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Last week, I wrote a guest post for ladyblog BFF Tiger Beatdown on the many break-up songs of the Magnetic Fields. The Magnetic Fields have figured out a fun little trick that allows them to keep churning out interesting tracks in the heavily clichéd relationship-ending genre, which is: Keep the clichés, but filter them through an unflaggingly cynical world-view. Voilà: Songs that speak to the human experience while constantly reminding you how pathetic that is.

As it turns out, the cynical treatment also works to provide musical commentary on two genres of particular Sexist concern: the pseudo-feminist anthem and the girl fight anthem. Below, the Magnetic Fields take on empowering Playboy and girls beating up girls.


Pop music’s greatest pseudo-feminist anthems succeed by providing a false sense of female empowerment—-without the power. Last year, Playboy covergirl Joanna Krupa inspired feminist suspicion when she attempted to re-cast as the experience of posing naked in lad mags as an empowering, feminist act. Translating that pseudo-feminist sentiment into song, “The Nun’s Litany” provides a ringing endorsement for expressing female sexual freedom as obtained by sex industry performance. In the song, our nun lists off a series of positions that she’s itching to shed the habit for:

I want to be a Playboy’s bunny
I’d do whatever they asked me to
I’d meet people with lots of money
And they would love me like I loved you

I want to be a topless waitress
I want my mother to shed one tear
I’d throw away this old, sedate dress
Slip into something a tad more sheer

I want to be an artist’s model
An odalisque au naturel
I should be good at spin the bottle
While I’ve still got something left to sell

I want to be a cobra dancer
With little Willie between my thighs
I may not find a cure for cancer
But I’ll meet plenty of single guys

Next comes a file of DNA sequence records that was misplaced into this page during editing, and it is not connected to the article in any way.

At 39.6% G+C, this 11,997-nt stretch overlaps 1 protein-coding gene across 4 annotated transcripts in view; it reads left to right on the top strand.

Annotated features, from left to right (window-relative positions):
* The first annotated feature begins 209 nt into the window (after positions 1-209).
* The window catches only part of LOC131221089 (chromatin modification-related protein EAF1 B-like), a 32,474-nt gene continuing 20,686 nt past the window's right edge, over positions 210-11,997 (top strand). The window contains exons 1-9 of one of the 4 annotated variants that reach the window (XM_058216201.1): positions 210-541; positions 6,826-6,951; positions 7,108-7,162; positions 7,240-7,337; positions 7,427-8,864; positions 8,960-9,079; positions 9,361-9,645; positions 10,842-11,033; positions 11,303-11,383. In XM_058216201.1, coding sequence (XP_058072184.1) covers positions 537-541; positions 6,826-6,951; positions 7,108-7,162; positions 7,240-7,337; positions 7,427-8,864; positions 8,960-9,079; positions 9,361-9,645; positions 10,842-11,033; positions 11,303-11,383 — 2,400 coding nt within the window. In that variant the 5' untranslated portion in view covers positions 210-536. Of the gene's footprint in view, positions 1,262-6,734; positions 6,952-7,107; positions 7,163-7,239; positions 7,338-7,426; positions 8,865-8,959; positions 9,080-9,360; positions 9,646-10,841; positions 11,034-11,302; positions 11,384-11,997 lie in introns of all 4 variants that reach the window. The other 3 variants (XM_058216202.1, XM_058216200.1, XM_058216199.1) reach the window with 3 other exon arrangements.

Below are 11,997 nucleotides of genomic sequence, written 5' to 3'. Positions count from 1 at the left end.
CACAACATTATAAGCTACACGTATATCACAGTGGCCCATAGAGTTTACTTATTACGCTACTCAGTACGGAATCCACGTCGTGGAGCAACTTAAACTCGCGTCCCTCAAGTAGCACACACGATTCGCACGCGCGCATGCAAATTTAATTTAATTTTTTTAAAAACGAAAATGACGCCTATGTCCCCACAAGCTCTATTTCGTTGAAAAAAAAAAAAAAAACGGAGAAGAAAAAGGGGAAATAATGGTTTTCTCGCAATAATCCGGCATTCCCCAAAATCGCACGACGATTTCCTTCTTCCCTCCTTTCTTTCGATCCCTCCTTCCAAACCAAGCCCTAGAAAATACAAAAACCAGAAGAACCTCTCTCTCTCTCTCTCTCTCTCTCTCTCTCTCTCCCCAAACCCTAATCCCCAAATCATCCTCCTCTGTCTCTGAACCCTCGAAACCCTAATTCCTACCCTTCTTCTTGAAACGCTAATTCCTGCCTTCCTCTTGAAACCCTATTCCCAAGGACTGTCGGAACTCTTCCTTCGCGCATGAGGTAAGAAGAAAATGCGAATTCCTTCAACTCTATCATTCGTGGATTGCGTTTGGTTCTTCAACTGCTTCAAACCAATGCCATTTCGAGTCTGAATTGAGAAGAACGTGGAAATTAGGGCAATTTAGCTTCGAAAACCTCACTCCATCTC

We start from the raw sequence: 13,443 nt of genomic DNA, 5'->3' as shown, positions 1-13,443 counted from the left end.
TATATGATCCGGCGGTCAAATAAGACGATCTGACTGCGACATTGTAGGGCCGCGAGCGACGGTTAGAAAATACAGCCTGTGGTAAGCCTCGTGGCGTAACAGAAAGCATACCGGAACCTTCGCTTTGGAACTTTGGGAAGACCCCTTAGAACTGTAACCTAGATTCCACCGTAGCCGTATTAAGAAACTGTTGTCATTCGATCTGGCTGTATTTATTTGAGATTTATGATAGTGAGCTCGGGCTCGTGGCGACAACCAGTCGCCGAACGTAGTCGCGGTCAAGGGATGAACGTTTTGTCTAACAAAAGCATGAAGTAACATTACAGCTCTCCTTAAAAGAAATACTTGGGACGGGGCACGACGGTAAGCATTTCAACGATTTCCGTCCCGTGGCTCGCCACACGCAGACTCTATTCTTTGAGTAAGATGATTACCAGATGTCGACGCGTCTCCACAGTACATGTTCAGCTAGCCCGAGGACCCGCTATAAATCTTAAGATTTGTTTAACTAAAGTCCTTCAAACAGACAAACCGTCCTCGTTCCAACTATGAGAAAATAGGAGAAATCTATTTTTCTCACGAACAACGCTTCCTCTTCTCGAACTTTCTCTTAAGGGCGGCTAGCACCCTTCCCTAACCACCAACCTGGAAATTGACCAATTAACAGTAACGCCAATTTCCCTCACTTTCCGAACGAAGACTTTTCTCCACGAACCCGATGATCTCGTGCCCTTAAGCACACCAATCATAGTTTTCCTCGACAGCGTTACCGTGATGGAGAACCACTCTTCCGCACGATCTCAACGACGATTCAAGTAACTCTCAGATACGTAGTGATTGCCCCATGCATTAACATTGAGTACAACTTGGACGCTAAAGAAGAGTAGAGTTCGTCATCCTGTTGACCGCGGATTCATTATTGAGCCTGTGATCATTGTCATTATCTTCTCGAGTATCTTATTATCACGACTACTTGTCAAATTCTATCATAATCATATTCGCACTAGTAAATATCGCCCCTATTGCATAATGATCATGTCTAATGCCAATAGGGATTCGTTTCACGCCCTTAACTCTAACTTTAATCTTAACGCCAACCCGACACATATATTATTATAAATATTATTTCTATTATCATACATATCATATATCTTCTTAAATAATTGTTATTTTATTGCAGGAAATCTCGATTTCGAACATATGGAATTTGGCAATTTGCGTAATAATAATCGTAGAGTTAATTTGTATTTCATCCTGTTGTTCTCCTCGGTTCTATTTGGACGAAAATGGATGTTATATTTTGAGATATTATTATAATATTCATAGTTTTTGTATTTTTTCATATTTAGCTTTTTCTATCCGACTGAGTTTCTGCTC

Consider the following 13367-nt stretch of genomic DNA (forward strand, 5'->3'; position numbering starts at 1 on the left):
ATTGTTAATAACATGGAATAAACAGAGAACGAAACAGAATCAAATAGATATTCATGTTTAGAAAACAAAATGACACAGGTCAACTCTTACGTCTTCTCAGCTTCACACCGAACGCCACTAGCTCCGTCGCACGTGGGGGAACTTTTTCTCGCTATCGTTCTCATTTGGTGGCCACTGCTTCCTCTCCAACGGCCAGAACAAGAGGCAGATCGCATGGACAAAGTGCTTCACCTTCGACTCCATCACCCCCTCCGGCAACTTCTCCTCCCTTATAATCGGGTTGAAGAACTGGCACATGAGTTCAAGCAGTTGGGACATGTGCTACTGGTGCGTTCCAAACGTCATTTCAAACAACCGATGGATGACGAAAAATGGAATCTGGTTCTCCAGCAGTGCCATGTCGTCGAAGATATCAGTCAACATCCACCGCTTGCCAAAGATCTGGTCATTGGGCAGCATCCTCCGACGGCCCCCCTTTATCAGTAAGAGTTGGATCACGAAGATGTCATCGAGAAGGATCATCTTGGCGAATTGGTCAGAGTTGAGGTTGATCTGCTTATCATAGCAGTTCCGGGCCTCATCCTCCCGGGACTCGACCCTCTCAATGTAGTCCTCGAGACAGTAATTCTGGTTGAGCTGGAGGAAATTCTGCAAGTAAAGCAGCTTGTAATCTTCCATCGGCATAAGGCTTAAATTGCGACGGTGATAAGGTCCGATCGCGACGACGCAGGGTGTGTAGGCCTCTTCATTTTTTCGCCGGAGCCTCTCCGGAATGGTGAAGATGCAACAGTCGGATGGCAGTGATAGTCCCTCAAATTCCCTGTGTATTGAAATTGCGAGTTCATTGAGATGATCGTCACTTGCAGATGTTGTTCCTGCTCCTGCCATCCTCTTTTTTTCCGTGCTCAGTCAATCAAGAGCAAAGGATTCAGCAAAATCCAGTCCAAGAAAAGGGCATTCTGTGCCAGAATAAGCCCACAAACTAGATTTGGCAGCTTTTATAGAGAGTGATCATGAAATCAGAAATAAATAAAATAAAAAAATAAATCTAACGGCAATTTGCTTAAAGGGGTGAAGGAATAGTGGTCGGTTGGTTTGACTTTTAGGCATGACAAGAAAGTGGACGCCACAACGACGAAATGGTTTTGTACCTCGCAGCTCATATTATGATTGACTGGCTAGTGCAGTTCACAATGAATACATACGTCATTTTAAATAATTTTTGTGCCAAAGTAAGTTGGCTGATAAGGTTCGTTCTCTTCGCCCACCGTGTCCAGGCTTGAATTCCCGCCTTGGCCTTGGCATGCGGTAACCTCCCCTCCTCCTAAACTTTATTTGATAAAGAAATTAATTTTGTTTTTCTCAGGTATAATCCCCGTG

I want to be a brothel worker
I’ve always been treated like one
If I could be a back-street lurker
I’d make more money and have more fun

I want to be a dominatrix
Which isn’t like me, but I can dream
Learn S&M and all those gay tricks
And men will pay me to make them scream

I want to be a porno starlet
For that I’ll wait ’til Mama’s dead
I’ll see my name in lights of scarlet
And get to spend every day in bed.

I want to be a tattooed lady
Dedicated as I am to art
Characters bold, complex and shady
Will write my memoirs across my heart.

The difference between Krupa and our exhibitionist sister? “The Nun’s Litany” acknowledges that aspiring to be Hugh Hefner‘s ideal sex object is indeed empowering—-for a woman who has heretofore derived her power from an institution that forces her to live a life of sexual repression.  Real power lies somewhere beyond the virgin/whore dichotomy (or in this case, the nun/dominatrix dichotomy)—-in jobs where your power doesn’t expire after the age of 23.


“California Girls,” also off the album Distortion, is the Magnetic Fields’ catfight anthem. “California Girls” is about hunting down young, blond, tan traditional beauties and bludgeoning them to death. Please, briefly take joy in the misery of women who succeed at meeting America’s narrowly-defined traditional beauty standards:

See them on their big bright screen
tan and blonde and seventeen
Eating nonfood keeps them mean
but they’re young forever
If they must grow up
they marry dukes and earls
I hate California girls

They ain’t broke, so they put on airs,
the faux folks sans derrieres
They breathe coke and have affairs
with each passing rock star
They come on like squares
then get off like squirrels
I hate California girls

Looking down their perfect noses
at me and my kind
Do they think we won’t
well, never mind

Laughing through their perfect teeth
at everyone I know
Do they think we wont
get up an go?

So I have planned my grand attacks
I will stand behind their backs
with my brand-new battle ax
Then they will they taste my wrath
They will hear me say
as the pavement whirls
“I hate California girls.”

Here, sarcasm works to creep a bit of shame into the song’s blonde-bashing Schadenfreude. At one show, Magnetic Fields frontman Stephin Merritt reportedly said of “California Girls”: “This is a song about media literacy. And feminism.”

If the song is actually speaking to feminists, this is what it’s saying: Beating up women who succeed in sexist pursuits—-like, say, Playboy covergirl Joanna Krupa—-is easy. And satisfying! In the end, however, we’re not improving the station of women. We’re just fighting amongst ourselves while Hugh Hefner continues to relax in his geriatric sex mansion built on the bodies of young, tan, blonde bunnies. “California Girls” proves that the cultural obsession over catfights goes far beyond the straight guy’s sexual fantasy.